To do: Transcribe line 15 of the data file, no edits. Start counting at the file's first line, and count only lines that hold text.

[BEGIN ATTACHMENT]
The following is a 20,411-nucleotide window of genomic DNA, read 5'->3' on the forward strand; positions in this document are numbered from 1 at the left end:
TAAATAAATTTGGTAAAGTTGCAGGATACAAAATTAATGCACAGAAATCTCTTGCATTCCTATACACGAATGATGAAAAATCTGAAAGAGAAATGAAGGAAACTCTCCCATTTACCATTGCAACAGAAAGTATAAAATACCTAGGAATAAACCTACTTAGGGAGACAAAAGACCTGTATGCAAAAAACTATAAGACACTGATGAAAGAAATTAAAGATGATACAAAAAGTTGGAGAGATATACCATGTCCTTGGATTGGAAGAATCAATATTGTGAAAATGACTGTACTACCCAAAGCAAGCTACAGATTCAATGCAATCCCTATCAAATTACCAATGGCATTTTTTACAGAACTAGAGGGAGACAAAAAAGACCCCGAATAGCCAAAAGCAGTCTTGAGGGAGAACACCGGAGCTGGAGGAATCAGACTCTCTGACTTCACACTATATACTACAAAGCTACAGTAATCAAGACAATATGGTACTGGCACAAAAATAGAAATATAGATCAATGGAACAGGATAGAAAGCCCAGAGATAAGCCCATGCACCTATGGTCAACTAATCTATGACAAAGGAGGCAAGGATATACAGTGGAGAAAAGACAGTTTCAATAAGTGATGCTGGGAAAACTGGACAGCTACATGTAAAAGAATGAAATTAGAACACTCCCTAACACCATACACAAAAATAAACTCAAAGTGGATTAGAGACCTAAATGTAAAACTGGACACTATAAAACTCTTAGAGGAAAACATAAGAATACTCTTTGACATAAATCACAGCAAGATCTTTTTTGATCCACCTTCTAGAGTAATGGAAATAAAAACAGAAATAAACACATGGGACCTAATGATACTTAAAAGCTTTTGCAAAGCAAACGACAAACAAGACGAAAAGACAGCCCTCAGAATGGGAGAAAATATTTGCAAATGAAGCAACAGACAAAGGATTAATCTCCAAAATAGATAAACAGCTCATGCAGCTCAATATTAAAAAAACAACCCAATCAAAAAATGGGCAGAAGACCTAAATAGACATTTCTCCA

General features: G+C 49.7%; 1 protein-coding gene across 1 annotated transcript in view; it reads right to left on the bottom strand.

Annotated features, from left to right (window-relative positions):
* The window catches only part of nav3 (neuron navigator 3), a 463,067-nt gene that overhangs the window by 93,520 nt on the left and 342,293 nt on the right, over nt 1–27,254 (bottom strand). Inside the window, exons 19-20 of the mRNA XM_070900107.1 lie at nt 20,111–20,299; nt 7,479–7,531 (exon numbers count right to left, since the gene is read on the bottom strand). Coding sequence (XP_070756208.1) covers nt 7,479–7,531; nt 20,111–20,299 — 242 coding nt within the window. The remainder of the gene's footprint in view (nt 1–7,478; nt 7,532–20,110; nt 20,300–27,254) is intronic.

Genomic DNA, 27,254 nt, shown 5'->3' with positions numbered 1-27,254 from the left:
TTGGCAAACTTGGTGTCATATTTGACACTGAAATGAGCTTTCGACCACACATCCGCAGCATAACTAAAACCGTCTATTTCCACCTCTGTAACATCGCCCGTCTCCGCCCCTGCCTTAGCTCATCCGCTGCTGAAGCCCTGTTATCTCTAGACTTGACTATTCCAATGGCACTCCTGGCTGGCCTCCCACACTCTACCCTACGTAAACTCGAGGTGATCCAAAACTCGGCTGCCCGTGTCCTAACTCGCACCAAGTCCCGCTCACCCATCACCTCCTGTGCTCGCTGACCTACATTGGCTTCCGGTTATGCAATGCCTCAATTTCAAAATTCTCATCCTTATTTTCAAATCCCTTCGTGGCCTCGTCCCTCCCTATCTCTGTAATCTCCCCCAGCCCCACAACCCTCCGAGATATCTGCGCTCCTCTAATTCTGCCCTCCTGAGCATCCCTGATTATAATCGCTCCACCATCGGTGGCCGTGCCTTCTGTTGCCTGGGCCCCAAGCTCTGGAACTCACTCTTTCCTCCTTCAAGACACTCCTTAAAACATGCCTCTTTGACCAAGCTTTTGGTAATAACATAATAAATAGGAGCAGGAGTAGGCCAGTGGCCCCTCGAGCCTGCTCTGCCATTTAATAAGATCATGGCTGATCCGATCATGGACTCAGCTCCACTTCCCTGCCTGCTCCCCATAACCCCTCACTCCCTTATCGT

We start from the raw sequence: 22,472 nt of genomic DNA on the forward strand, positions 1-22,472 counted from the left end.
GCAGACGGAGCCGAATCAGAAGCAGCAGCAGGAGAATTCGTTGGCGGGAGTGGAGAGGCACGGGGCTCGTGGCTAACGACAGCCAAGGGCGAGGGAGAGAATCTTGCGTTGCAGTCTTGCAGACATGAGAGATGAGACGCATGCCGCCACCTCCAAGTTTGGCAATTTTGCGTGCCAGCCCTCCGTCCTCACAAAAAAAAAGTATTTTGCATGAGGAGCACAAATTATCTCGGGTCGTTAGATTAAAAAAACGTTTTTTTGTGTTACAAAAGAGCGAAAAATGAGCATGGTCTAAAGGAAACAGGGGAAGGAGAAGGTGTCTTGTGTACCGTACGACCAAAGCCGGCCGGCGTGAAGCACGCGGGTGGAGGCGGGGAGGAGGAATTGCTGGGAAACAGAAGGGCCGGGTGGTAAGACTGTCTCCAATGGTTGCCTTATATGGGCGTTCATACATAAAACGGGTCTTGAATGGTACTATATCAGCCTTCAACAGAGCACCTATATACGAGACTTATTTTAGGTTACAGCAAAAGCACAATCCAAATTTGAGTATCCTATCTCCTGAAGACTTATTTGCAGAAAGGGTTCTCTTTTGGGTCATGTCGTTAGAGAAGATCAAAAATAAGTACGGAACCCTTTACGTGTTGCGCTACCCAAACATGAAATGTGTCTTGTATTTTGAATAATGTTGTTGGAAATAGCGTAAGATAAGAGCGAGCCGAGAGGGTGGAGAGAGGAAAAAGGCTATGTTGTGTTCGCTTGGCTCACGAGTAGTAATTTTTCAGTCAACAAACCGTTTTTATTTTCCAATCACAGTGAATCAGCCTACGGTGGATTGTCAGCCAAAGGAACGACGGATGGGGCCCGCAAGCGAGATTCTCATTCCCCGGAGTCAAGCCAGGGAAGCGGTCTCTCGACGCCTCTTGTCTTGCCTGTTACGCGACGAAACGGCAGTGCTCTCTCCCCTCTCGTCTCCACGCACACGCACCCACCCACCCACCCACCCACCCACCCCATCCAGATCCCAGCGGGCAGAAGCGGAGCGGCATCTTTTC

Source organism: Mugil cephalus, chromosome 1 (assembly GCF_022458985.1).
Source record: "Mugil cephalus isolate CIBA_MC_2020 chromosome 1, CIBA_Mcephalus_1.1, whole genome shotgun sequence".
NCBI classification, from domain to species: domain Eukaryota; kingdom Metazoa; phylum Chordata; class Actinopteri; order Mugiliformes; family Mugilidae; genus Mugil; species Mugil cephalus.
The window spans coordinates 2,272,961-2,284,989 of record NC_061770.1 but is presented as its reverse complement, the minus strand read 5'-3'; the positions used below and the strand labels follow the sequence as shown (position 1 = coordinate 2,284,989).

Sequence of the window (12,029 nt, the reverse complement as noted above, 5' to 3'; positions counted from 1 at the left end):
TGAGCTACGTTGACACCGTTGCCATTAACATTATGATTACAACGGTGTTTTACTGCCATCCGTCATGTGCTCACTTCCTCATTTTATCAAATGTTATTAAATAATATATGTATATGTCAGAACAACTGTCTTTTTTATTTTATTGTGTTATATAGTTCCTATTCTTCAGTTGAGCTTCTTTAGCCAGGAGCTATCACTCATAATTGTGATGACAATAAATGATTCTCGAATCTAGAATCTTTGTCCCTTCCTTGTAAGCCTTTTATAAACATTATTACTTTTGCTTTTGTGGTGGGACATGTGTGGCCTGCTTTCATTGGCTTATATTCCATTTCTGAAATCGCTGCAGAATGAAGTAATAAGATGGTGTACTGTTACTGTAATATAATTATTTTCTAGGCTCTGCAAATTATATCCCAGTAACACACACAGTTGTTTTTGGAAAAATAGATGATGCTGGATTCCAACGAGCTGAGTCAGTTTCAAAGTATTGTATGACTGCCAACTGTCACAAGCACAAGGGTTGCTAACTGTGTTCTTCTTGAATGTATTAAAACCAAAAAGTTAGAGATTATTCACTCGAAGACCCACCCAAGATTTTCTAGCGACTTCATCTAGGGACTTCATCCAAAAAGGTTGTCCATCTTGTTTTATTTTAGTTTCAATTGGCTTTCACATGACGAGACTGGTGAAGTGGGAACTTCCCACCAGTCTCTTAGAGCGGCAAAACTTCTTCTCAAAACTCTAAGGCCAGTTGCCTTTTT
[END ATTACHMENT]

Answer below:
TGAGCTACGTTGACACCGTTGCCATTAACATTATGATTACAACGGTGTTTTACTGCCATCCGTCATGTGCTCACTTCCTCATTTTATCAAATGTTATTAAATAATATATGTATATGTCAGAACAACTGTCTTTTTTATTTTATTGTGTTATATAGTTCCTATTCTTCAGTTGAGCTTCTTTAGCCAGGAGCTATCACTCATAATTGTGATGACAATAAATGATTCTCGAATCTAGAATCTTTGTCCCTTCCTTGTAAGCCTTTTATAAACATTATTACTTTTGCTTTTGTGGTGGGACATGTGTGGCCTGCTTTCATTGGCTTATATTCCATTTCTGAAATCGCTGCAGAATGAAGTAATAAGATGGTGTACTGTTACTGTAATATAATTATTTTCTAGGCTCTGCAAATTATATCCCAGTAACACACACAGTTGTTTTTGGAAAAATAGATGATGCTGGATTCCAACGAGCTGAGTCAGTTTCAAAGTATTGTATGACTGCCAACTGTCACAAGCACAAGGGTTGCTAACTGTGTTCTTCTTGAATGTATTAAAACCAAAAAGTTAGAGATTATTCACTCGAAGACCCACCCAAGATTTTCTAGCGACTTCATCTAGGGACTTCATCCAAAAAGGTTGTCCATCTTGTTTTATTTTAGTTTCAATTGGCTTTCACATGACGAGACTGGTGAAGTGGGAACTTCCCACCAGTCTCTTAGAGCGGCAAAACTTCTTCTCAAAACTCTAAGGCCAGTTGCCTTTTT